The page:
A landowner slapped with a $175,000 fine by the county is fighting back with a lawsuit claiming he is being held hostage by the county’s overbearing enforcement of erosion laws.
The two-and-a-half week court case heard in Haywood County Superior Civil Court concluded last week (May 5). A decision now rests in the hands of Judge Laura Bridges, but will likely not be made for several weeks.
The landowners, Ron and Brian Cameron, built a 1.5-mile road network on a 66-acre tract in the Camp Branch area of Waynesville. They claimed the roads were for logging and were exempt from county erosion laws. The state allows such an exemption, based on the premise that logging reaps a much smaller economic return than development. Should loggers be forced to comply with the more rigorous erosion standards that apply to developers, it would effectively discourage logging.
The county claims the landowners were falsely hiding behind the forestry exemption, however, with no real intention to conduct logging. After building their road network, the Camerons drafted and submitted a development master plan calling for 18 lots, registered a subdivision name with the county and applied for a septic tank evaluation.
The landowners revealed their motives by these forays into development activity, according to the county. The Camerons lost their forestry exemption and were retroactively fined for two years worth of erosion violations dating back to the initial construction of the alleged logging roads.
Both sides in the case argue that a terrible precedent would be set if the other side won. If the county wins, landowners everywhere will shy away from logging, for fear they could never change their mind without their motives being questioned and triggering retroactive fines.
“We believe the county’s actions are discouraging forestry,” Craig Justus, an attorney for the Camerons, said during closing statements in court last week. “Essentially it would make forestry an unsatisfactory option. It would almost force landowners into developing.”
On the other hand, if the county loses, it would provide a road map for developers who want to exploit the forestry loophole.
“Developers will say ‘I’m going to build a big road system and tell them it is for forestry.’ Then four years down the road, they can say ‘You know I don’t want to log this property. Now, I want to develop it,’” countered Reed Hollander, an attorney for the county, during his closing statements. “No logging ever takes place and in the meantime those roads have sat out there eroding and causing damage to the environment, and yet nobody is out there to regulate it because the county’s hands are tied.”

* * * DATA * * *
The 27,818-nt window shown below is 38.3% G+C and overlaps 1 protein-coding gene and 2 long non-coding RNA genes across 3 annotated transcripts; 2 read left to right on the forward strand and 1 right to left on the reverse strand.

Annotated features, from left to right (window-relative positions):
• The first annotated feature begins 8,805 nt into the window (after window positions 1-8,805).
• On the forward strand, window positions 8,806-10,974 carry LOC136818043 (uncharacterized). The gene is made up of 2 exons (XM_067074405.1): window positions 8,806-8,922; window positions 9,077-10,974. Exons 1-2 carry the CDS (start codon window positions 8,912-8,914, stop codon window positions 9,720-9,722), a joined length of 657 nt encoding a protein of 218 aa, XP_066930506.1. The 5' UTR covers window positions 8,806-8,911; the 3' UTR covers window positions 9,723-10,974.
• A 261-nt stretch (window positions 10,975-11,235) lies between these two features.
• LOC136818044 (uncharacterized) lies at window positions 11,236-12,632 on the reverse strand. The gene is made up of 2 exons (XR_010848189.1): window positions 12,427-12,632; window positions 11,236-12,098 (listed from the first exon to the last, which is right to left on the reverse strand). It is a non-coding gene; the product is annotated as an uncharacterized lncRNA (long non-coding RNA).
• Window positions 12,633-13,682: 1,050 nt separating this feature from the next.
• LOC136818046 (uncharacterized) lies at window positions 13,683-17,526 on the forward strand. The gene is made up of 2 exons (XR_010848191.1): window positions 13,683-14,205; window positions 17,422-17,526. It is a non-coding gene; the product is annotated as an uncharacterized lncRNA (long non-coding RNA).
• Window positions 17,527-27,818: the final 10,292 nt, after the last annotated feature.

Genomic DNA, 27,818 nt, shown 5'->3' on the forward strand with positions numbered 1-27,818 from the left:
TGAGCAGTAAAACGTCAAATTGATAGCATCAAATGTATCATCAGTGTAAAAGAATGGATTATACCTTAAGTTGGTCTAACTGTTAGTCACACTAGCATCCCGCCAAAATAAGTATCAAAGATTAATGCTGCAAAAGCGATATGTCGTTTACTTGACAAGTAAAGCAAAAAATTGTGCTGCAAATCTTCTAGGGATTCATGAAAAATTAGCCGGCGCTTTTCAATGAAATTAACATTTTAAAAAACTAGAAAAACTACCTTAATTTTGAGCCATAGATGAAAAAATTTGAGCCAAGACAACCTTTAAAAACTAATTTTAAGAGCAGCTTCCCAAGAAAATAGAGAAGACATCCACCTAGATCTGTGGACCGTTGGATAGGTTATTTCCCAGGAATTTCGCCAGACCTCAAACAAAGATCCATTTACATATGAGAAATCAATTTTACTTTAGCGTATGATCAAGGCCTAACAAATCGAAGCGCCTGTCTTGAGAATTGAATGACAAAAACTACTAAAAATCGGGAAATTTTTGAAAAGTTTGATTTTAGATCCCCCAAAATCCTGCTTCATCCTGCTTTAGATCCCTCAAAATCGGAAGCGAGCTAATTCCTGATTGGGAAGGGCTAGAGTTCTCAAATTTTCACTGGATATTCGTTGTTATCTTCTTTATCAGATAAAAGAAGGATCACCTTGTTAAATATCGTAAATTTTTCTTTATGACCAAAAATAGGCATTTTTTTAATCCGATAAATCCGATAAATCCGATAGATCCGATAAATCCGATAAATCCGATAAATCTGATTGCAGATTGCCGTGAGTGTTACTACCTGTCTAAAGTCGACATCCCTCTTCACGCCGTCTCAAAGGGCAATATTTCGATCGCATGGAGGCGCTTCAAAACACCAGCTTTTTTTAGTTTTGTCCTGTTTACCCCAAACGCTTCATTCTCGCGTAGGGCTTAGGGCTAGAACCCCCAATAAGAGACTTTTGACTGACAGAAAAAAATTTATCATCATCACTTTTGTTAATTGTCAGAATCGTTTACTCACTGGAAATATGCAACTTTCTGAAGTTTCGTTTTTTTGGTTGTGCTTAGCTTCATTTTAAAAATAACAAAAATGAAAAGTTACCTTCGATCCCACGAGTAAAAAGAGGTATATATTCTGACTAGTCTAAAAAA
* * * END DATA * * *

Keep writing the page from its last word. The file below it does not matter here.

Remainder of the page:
There are three legal challenges pending over the issue. The one heard in court this month was filed by the Camerons in hopes of restoring the forestry exemption and getting them off the hook for compliance with county erosion laws. A second suit against the county is seeking damages and suffering. A third legal appeal is pending in Raleigh over the amount of the fines.
One or the other
When the Camerons began constructing a road system on their property in late 2005, they did not initially seek out the forestry exemption. They simply hired a crew and started grading without applying for permits, either to the county or the state forestry division.
The grader hired by the Camerons realized there wasn’t an erosion control plan being followed and called Marc Pruett, the county erosion control officer, to report it.
Pruett headed out to the Camerons’ property for an inspection. After a couple hours of walking up and down the freshly carved roads, making notes and snapping dozens of photos, he met with Ron Cameron.
Pruett had uncovered several erosion and sediment violations at the site. The exposed soil and steeply graded slopes lacked safeguards to keep erosion out of the streams, he said. Cameron had also failed to file a sediment and erosion control plan, which is a violation in itself.
When Cameron met with Pruett that day, he inquired about the forestry exemption. Pruett explained it was an either-or proposition: forestry or development. Cameron told Pruett during the property inspection he wanted to build a house on the property one day.